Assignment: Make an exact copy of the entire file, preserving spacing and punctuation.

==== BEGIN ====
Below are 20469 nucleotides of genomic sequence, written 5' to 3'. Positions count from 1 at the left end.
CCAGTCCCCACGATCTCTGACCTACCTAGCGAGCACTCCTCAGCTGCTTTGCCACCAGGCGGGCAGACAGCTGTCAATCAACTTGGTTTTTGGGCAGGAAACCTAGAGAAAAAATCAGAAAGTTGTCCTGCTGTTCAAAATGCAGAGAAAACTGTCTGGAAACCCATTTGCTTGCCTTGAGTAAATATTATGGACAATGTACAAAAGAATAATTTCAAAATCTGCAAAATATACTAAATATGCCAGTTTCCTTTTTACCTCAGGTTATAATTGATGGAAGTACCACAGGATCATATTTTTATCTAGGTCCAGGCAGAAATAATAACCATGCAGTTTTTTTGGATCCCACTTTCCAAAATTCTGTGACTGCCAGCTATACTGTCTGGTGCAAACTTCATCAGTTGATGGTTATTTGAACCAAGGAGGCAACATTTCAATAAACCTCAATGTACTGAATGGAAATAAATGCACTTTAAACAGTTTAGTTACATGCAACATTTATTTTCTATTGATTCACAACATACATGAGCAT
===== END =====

Below are 20469 nucleotides of genomic sequence, written 5' to 3'. Positions count from 1 at the left end.
CCAGTCCCCACGATCTCTGACCTACCTAGCGAGCACTCCTCAGCTGCTTTGCCACCAGGCGGGCAGACAGCTGTCAATCAACTTGGTTTTTGGGCAGGAAACCTAGAGAAAAAATCAGAAAGTTGTCCTGCTGTTCAAAATGCAGAGAAAACTGTCTGGAAACCCATTTGCTTGCCTTGAGTAAATATTATGGACAATGTACAAAAGAATAATTTCAAAATCTGCAAAATATACTAAATATGCCAGTTTCCTTTTTACCTCAGGTTATAATTGATGGAAGTACCACAGGATCATATTTTTATCTAGGTCCAGGCAGAAATAATAACCATGCAGTTTTTTTGGATCCCACTTTCCAAAATTCTGTGACTGCCAGCTATACTGTCTGGTGCAAACTTCATCAGTTGATGGTTATTTGAACCAAGGAGGCAACATTTCAATAAACCTCAATGTACTGAATGGAAATAAATGCACTTTAAACAGTTTAGTTACATGCAACATTTATTTTCTATTGATTCACAACATACATGAGCAT